Visiting Revolutionary War sites

DiscussionsAmerican Revolution & Founding Fathers History

Rejoignez LibraryThing pour poster.

Visiting Revolutionary War sites

Ce sujet est actuellement indiqué comme "en sommeil"—le dernier message date de plus de 90 jours. Vous pouvez le réveiller en postant une réponse.

1GoofyOcean110
Oct 23, 2007, 4:46pm

For those of you who have hand and taken the opportunity to visit specific historical sites from Revolutionary era (as opposed to say... the city of Trenton or wherever), does anyone have any memorable or interesting stories they would like to share?

2Unreachableshelf
Oct 24, 2007, 6:17pm

I have an amazing ability to go to Independence Hall whenever there's restoration going on. On one occasion, the tour guide was trying to make it into a selling point: because there wasn't any furniture in the main hall where the second continental congress actually met, they had opened up that barrier that usually keeps people from getting too far into the room. The entirely too optimistic guide told us that we were going to get the special treat of actually standing where the signers of the Declaration of Independence had stood!

Except there's only one way in and out of that room. Anybody who you admire who has been in that room has been through that door. Consequently, you are standing where they stood (or within a couple of feet) as soon as you walk through the door as you usually do when the barrier is in place and the furniture is there.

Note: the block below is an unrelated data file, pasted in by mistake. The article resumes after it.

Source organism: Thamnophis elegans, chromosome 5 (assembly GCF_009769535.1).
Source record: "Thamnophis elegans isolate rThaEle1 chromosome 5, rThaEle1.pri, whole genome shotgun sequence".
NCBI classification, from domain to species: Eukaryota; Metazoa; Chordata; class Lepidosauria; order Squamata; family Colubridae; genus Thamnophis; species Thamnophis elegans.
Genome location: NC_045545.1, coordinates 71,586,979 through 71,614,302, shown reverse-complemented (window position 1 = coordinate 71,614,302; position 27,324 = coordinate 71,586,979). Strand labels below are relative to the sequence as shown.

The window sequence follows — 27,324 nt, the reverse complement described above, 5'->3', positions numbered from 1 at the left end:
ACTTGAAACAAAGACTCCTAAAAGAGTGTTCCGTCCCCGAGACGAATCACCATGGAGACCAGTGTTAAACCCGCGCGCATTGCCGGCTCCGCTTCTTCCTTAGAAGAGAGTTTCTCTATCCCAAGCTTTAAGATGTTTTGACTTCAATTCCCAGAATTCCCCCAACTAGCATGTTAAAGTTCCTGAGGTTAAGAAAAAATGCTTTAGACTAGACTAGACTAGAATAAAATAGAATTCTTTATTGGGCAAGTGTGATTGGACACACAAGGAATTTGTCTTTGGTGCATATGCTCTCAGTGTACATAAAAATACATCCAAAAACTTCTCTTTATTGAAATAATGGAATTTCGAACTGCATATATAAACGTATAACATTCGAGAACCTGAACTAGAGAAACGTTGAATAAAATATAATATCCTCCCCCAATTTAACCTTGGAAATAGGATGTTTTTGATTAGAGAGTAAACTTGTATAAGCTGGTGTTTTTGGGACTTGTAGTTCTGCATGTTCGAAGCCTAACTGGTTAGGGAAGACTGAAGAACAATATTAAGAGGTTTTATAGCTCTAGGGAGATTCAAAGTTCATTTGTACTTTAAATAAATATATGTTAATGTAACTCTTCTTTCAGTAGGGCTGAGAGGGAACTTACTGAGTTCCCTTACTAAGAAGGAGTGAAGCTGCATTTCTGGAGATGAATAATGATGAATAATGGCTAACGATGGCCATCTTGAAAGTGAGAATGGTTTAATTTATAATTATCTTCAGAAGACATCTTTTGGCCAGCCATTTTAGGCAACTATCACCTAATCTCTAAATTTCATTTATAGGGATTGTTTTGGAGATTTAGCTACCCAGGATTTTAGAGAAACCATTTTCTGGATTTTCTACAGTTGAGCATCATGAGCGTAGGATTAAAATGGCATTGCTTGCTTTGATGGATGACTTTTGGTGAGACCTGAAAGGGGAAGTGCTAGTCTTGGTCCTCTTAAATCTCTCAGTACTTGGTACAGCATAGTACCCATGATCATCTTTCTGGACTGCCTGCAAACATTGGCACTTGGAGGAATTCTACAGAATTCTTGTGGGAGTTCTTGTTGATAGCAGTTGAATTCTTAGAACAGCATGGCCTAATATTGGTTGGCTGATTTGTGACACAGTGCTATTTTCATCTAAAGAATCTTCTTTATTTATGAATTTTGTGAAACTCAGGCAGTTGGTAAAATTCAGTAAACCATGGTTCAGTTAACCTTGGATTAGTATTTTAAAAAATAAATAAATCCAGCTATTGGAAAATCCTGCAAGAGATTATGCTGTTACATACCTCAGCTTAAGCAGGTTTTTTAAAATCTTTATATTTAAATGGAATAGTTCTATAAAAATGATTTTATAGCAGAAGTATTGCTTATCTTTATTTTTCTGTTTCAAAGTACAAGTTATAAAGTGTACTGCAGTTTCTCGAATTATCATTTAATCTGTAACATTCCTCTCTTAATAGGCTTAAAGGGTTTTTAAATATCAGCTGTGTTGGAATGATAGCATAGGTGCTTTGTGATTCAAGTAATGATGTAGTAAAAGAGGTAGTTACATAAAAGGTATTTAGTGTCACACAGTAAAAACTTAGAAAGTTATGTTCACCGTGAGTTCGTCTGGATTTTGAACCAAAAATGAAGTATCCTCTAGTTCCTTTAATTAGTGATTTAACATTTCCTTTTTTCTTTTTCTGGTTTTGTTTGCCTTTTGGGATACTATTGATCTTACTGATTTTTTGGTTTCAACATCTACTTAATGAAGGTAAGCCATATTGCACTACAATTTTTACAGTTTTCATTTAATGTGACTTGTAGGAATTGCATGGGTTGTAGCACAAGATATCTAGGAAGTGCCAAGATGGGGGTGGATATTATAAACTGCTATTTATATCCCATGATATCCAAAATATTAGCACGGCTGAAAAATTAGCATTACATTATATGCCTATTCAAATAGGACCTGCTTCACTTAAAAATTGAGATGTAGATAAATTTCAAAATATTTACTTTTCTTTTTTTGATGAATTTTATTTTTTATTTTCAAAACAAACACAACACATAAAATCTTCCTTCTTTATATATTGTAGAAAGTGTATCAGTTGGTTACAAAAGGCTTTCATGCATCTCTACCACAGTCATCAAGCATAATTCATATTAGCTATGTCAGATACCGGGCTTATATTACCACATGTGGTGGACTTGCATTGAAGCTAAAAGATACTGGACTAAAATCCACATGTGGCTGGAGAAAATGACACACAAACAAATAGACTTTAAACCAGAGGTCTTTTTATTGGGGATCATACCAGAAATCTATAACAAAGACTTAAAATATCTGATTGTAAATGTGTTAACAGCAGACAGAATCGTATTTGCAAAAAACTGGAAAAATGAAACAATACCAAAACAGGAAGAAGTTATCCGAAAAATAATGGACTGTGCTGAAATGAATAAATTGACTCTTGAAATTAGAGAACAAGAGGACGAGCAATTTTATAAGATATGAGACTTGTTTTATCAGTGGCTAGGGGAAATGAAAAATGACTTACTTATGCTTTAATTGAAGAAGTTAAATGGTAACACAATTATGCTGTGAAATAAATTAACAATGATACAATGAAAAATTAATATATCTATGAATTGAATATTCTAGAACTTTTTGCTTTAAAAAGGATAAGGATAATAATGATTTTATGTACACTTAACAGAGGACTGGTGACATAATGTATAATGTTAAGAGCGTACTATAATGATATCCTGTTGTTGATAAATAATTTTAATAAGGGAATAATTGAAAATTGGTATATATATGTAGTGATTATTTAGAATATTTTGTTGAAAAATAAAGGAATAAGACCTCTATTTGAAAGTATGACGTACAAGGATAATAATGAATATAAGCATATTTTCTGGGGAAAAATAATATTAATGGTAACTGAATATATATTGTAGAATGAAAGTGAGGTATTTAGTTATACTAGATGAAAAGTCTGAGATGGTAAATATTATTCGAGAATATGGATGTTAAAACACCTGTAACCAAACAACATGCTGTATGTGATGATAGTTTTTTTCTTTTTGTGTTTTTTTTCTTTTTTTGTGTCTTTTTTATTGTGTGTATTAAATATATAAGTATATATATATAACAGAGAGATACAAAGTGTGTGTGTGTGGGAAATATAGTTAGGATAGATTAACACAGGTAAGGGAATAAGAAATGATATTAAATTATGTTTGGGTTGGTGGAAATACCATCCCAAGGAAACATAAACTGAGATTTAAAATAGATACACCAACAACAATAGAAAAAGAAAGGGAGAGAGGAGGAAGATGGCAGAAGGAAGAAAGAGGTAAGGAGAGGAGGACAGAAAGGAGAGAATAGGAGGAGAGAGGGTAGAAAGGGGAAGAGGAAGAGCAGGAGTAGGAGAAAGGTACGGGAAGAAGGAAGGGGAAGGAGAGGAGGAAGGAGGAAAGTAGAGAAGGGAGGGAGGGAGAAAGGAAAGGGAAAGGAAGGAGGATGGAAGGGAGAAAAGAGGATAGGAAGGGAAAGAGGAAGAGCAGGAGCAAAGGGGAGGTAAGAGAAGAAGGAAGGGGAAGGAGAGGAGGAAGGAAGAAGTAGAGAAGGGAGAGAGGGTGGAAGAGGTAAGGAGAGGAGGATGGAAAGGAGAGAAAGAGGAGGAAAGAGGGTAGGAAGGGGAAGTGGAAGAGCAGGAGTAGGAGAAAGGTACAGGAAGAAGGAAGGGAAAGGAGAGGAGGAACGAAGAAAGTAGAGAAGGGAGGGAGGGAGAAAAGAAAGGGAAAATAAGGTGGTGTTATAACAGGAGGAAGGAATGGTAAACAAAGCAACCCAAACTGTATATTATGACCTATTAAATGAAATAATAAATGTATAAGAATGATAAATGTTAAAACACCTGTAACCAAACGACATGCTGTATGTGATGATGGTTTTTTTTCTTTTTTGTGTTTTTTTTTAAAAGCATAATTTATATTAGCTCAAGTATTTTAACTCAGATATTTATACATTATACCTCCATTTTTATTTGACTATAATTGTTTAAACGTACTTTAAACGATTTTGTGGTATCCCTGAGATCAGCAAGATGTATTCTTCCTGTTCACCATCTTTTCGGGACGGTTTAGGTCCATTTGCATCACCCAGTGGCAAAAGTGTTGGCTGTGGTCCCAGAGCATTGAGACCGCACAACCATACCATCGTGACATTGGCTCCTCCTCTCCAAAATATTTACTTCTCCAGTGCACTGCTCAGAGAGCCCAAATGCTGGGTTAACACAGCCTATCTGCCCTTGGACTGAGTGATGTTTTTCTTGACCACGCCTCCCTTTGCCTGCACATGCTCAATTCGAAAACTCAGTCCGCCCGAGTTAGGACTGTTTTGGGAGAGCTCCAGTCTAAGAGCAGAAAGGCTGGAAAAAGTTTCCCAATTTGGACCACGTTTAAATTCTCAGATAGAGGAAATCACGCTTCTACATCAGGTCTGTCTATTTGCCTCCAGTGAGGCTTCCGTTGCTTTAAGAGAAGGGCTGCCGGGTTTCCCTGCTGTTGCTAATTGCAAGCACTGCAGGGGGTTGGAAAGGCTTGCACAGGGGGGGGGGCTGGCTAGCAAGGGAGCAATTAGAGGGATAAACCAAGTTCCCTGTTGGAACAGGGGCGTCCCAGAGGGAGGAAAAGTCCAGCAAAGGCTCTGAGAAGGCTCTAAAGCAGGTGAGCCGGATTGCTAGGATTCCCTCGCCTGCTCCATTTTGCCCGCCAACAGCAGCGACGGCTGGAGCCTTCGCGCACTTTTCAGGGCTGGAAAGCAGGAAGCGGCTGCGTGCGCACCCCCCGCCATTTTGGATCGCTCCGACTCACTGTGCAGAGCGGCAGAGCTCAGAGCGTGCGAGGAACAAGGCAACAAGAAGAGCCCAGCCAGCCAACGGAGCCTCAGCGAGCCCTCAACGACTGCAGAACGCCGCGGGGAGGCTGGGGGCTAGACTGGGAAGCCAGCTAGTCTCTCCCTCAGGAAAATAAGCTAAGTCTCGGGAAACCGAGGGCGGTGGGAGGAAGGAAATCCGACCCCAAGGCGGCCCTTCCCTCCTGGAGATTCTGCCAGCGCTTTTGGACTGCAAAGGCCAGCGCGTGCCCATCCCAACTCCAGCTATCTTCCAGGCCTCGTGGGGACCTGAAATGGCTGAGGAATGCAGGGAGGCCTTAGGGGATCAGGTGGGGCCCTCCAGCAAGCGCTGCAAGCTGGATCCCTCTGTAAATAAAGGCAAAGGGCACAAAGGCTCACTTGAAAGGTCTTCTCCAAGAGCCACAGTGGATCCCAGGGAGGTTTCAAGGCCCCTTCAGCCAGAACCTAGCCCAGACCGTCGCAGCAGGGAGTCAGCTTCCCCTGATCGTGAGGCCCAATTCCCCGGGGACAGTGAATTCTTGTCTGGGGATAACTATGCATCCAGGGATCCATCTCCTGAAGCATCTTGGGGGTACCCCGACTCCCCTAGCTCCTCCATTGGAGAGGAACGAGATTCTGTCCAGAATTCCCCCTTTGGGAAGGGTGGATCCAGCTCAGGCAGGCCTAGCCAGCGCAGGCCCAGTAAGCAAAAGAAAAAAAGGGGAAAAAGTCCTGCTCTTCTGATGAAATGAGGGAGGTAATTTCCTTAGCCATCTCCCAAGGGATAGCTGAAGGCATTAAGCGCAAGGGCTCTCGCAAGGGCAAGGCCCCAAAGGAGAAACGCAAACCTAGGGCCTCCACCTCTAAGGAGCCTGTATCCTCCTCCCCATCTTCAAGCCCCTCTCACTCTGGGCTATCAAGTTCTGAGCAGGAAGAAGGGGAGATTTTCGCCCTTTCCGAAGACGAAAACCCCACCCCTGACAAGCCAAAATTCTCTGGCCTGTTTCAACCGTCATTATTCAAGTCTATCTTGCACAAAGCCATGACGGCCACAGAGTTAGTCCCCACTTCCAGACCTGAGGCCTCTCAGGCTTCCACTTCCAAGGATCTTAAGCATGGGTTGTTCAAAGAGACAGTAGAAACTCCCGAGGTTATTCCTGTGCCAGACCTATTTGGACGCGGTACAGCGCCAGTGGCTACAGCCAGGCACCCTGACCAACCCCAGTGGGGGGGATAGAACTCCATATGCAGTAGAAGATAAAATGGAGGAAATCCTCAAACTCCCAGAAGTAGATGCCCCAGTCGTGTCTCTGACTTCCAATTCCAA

3OldSarge
Oct 24, 2007, 11:30pm

I have been to Fort Ticonderoga, Saratoga and Bennington but I was quite young and did not appreciate the historical nature of the sites. Been Meaning to visit the Monmouth Battlefield Park for about a year now and look at it with a soldier's experienced eye, just haven't been able to work it around my schedule.

4myshelves
Oct 25, 2007, 12:07am

When I was a teenager, we visited St. John's church in Richmond, where the Virginia House of Burgesses met in 1775. We saw the door of a pew standing open, and found that Patrick Henry's place was marked with a plaque. As we stood in the pew at his seat, a voice suddenly echoed in the empty room: "No man thinks more highly than I do of the patriotism, as well as abilities, of the very worthy gentlemen who have just addressed the House. . . . Is life so dear, or peace so sweet, as to be purchased at the price of chains and slavery? Forbid it, Almighty God! I know not what course others may take; but as for me, give me liberty or give me death!"

Whoever started that recording gave a couple of tourists a classic case of goosebumps.

5AnnaClaire
Jan 4, 2008, 11:09pm

I've been to Bennington a few times, but not since I had much interest in history. I don't think we went to any particularly historic-site-ey places up there, anyway: the excuse was more along the lines of Mom's alma mater.

On the other hand, I did go to high school in Brooklyn Heights, and I think there was a plaque near the promenade there. But I'm not there often: I live in another part of Brooklyn, and the view from there has been, uh, modified since high school.

6ccrown Premier message
Jan 5, 2008, 3:45pm